BAT hit hard by illicit cigarette trade in SA

JOHANNESBURG – British American Tobacco (BAT), the world’s second-biggest tobacco maker after Philip Morris International, said the growth of illicit cigarette trade in South Africa had negatively impacted its volumes last year.

BAT said in its annual report that was released on Friday that its brands fell 5.4 percent in 2018 to 157 billion sticks, largely on the back of the growth of illicit trade in South Africa and Brazil.

The group said South African volumes, however, stabilised in the second half of 2018 after a period of decline. The illicit cigarette trade reportedly cost the country R8 billion in taxes last year, despite commitments from the South African Revenue Service to curb it. 

Research house Ipsos said last November that South Africa had become the first country in the world to allow an illegal cigarette brand to become a top seller, after Gold Leaf Tobacco’s RG brand became the top-selling brand in the country overall, overtaking all legal brands.   

BAT, which has a secondary listing on the JSE, said it would also be able to weather the crackdown on e-cigarettes and vaping led by the US Food and Drug Administration (FDA), it said in the annual report.

BAT stock fell under severe pressure since November when the FDA announced its intention to ban flavoured vaping products and menthol cigarettes in a bid to curb teenage smoking.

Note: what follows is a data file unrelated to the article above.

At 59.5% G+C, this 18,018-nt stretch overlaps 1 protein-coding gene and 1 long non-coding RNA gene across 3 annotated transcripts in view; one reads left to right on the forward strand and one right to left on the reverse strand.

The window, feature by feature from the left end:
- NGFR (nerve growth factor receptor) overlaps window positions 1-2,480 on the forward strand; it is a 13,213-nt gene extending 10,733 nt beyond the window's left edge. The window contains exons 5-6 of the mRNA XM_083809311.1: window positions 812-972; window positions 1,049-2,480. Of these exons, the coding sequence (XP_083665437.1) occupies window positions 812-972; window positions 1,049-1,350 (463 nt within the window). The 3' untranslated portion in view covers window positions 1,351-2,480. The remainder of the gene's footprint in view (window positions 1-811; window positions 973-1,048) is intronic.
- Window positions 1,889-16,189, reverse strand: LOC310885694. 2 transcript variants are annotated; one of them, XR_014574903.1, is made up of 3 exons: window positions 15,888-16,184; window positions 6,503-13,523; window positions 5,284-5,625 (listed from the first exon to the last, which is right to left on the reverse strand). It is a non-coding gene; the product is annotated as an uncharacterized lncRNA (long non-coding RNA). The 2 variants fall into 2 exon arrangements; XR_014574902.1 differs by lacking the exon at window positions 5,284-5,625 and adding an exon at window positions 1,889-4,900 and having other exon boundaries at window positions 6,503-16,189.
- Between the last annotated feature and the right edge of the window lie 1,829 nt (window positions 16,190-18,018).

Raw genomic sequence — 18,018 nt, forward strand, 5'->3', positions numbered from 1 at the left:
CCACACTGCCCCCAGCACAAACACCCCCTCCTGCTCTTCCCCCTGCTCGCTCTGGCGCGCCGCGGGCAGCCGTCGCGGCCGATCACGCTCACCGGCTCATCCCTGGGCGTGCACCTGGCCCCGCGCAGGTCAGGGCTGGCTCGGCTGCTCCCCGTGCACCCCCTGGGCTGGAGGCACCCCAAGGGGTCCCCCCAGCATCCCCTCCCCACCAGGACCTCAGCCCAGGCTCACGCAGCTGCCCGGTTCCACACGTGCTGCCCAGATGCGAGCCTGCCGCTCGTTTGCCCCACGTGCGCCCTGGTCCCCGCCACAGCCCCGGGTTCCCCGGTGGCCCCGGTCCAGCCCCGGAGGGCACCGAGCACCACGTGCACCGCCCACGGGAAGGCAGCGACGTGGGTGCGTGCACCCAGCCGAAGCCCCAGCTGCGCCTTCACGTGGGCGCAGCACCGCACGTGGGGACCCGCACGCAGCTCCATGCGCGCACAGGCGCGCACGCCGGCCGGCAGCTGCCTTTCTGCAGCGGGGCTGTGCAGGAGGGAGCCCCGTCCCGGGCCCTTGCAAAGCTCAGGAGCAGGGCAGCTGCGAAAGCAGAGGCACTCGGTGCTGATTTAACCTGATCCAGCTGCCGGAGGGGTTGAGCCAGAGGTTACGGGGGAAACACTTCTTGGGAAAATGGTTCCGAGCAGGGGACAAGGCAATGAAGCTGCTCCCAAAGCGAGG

Market speculation in the days leading up to the announcement has hit the BAT share price over the financial impact of the ban.

Outgoing chief executive Nicandro Durante, who retires next month after 8 years at the helm, acknowledged the market concerns in relation to the regulatory developments.

“I am, however, confident that the business is in extremely good shape and that these changes, in reality, present significant opportunities for future growth,” said Durante. 

BAT, whose brands include Dunhill and Camel, said the FDA’s ban on the use of menthol in tobacco products could have a significant negative impact on sales volumes of the Newport brand, and the group’s other menthol products would have an adverse effect on the group’s results and financial position.

It also said similar regulations on nicotine levels in cigarettes and other products that are being considered in a number of jurisdictions in which the group operates could have a negative impact on sales volumes of the group’s products in the relevant jurisdictions. 

“While FDA regulatory proposals have driven some uncertainty in the US operating environment, our long track record of success in the face of regulatory change and our strong portfolio of brands give us confidence that we will be able to manage these issues,” said Durante.

The group said it did not believe that there was an impairment trigger at this stage on either the Newport brand or the US goodwill. 

The company in 2018 increased its dividend and increased is revenue by 25.2 percent, largely due to the acquisition of Reynolds American, which was concluded in July 2017. 

BAT shares declined by 0.31 percent on the JSE on Friday to close at R590.48.


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